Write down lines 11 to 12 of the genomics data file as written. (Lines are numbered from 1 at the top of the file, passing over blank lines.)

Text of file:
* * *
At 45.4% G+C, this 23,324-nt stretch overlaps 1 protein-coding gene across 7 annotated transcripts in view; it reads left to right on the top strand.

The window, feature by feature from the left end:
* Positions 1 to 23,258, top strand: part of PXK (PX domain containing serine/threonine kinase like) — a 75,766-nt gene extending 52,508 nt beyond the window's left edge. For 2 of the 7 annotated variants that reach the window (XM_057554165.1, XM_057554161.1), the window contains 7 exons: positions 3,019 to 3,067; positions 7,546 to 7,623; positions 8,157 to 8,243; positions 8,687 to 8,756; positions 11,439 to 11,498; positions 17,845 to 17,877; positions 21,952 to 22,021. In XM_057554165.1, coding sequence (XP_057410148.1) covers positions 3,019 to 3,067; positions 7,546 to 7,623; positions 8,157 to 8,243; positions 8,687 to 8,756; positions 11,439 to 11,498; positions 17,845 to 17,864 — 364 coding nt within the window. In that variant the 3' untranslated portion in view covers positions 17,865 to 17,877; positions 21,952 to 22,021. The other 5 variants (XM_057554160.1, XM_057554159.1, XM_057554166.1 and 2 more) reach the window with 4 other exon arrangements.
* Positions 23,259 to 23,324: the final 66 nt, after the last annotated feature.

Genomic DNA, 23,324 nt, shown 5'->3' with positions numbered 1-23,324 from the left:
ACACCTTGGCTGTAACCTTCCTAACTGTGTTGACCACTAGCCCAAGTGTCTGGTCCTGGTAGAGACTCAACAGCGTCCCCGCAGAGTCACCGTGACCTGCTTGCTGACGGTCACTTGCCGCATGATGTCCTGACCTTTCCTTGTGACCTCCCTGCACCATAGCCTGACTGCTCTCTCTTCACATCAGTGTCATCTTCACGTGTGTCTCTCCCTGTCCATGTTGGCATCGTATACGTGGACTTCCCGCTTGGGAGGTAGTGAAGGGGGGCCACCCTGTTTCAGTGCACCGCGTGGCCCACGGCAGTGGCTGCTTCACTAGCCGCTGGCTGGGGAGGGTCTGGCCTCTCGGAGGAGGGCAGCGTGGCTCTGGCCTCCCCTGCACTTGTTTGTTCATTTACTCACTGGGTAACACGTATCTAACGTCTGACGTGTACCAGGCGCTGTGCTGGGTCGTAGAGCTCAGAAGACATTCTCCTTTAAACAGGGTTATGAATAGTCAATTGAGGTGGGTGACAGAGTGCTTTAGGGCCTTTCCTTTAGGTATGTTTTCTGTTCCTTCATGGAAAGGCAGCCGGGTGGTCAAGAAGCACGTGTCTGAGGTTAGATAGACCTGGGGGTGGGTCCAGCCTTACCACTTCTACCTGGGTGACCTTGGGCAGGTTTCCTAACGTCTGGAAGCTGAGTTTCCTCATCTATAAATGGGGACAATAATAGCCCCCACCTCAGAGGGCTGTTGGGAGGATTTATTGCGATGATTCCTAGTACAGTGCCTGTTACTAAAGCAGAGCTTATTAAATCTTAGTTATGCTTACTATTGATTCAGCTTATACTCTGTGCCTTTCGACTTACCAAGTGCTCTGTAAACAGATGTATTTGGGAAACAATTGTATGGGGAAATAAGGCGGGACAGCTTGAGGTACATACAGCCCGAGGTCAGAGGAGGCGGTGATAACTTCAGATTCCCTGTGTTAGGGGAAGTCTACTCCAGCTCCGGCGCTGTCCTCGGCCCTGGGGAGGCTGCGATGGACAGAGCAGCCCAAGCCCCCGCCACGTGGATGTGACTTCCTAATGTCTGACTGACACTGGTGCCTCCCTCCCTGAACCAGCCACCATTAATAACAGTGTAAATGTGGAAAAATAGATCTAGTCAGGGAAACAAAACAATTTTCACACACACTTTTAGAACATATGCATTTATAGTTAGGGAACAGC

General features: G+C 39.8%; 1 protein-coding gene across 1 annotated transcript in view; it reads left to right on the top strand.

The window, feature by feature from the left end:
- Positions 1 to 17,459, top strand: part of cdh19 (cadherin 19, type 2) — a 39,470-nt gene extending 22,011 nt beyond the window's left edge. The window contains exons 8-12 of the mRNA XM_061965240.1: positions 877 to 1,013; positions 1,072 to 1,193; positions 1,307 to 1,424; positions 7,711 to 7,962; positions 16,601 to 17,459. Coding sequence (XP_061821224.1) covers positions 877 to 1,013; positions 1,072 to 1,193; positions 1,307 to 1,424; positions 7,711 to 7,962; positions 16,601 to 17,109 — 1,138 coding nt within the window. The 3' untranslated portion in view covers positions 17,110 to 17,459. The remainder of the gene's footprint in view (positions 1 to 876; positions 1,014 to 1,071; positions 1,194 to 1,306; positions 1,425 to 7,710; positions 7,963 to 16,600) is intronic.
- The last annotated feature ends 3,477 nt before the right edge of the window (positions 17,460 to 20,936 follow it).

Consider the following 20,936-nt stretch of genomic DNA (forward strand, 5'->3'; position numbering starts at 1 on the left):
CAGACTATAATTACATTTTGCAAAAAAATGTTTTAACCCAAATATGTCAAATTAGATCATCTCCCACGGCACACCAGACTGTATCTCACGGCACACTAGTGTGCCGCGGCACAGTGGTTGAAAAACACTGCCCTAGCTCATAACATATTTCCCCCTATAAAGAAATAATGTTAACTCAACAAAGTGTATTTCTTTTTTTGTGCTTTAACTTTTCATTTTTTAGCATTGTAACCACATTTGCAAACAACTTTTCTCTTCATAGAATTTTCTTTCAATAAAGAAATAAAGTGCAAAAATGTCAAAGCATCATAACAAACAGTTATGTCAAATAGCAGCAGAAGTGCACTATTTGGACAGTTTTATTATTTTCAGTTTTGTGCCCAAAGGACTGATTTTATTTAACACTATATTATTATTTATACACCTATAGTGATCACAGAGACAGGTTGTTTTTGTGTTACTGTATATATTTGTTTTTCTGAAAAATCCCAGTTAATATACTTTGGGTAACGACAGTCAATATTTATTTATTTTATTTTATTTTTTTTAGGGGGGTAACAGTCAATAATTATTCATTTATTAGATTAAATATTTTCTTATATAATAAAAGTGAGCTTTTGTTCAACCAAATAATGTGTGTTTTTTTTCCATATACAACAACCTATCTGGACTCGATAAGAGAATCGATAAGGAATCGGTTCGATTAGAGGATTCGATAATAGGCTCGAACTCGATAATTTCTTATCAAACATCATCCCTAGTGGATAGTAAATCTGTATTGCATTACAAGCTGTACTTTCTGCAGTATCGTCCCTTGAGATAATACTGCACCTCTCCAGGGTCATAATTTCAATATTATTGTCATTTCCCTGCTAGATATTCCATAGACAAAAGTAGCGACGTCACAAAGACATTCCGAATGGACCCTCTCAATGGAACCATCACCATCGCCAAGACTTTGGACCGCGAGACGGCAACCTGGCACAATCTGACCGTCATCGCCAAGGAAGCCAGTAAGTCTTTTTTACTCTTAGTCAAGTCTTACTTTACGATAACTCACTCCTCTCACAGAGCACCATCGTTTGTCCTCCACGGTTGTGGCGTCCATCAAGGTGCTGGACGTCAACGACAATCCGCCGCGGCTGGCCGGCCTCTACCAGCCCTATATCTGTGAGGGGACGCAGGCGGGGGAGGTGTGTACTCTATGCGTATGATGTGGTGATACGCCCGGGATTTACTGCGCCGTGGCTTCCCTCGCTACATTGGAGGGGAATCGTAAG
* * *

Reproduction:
Consider the following 20,936-nt stretch of genomic DNA (forward strand, 5'->3'; position numbering starts at 1 on the left):
CAGACTATAATTACATTTTGCAAAAAAATGTTTTAACCCAAATATGTCAAATTAGATCATCTCCCACGGCACACCAGACTGTATCTCACGGCACACTAGTGTGCCGCGGCACAGTGGTTGAAAAACACTGCCCTAGCTCATAACATATTTCCCCCTATAAAGAAATAATGTTAACTCAACAAAGTGTATTTCTTTTTTTGTGCTTTAACTTTTCATTTTTTAGCATTGTAACCACATTTGCAAACAACTTTTCTCTTCATAGAATTTTCTTTCAATAAAGAAATAAAGTGCAAAAATGTCAAAGCATCATAACAAACAGTTATGTCAAATAGCAGCAGAAGTGCACTATTTGGACAGTTTTATTATTTTCAGTTTTGTGCCCAAAGGACTGATTTTATTTAACACTATATTATTATTTATACACCTATAGTGATCACAGAGACAGGTTGTTTTTGTGTTACTGTATATATTTGTTTTTCTGAAAAATCCCAGTTAATATACTTTGGGTAACGACAGTCAATATTTATTTATTTTATTTTATTTTTTTTAGGGGGGTAACAGTCAATAATTATTCATTTATTAGATTAAATATTTTCTTATATAATAAAAGTGAGCTTTTGTTCAACCAAATAATGTGTGTTTTTTTTCCATATACAACAACCTATCTGGACTCGATAAGAGAATCGATAAGGAATCGGTTCGATTAGAGGATTCGATAATAGGCTCGAACTCGATAATTTCTTATCAAACATCATCCCTAGTGGATAGTAAATCTGTATTGCATTACAAGCTGTACTTTCTGCAGTATCGTCCCTTGAGATAATACTGCACCTCTCCAGGGTCATAATTTCAATATTATTGTCATTTCCCTGCTAGATATTCCATAGACAAAAGTAGCGACGTCACAAAGACATTCCGAATGGACCCTCTCAATGGAACCATCACCATCGCCAAGACTTTGGACCGCGAGACGGCAACCTGGCACAATCTGACCGTCATCGCCAAGGAAGCCAGTAAGTCTTTTTTACTCTTAGTCAAGTCTTACTTTACGATAACTCACTCCTCTCACAGAGCACCATCGTTTGTCCTCCACGGTTGTGGCGTCCATCAAGGTGCTGGACGTCAACGACAATCCGCCGCGGCTGGCCGGCCTCTACCAGCCCTATATCTGTGAGGGGACGCAGGCGGGGGAGGTGTGTACTCTATGCGTATGATGTGGTGATACGCCCGGGATTTACTGCGCCGTGGCTTCCCTCGCTACATTGGAGGGGAATCGTAAG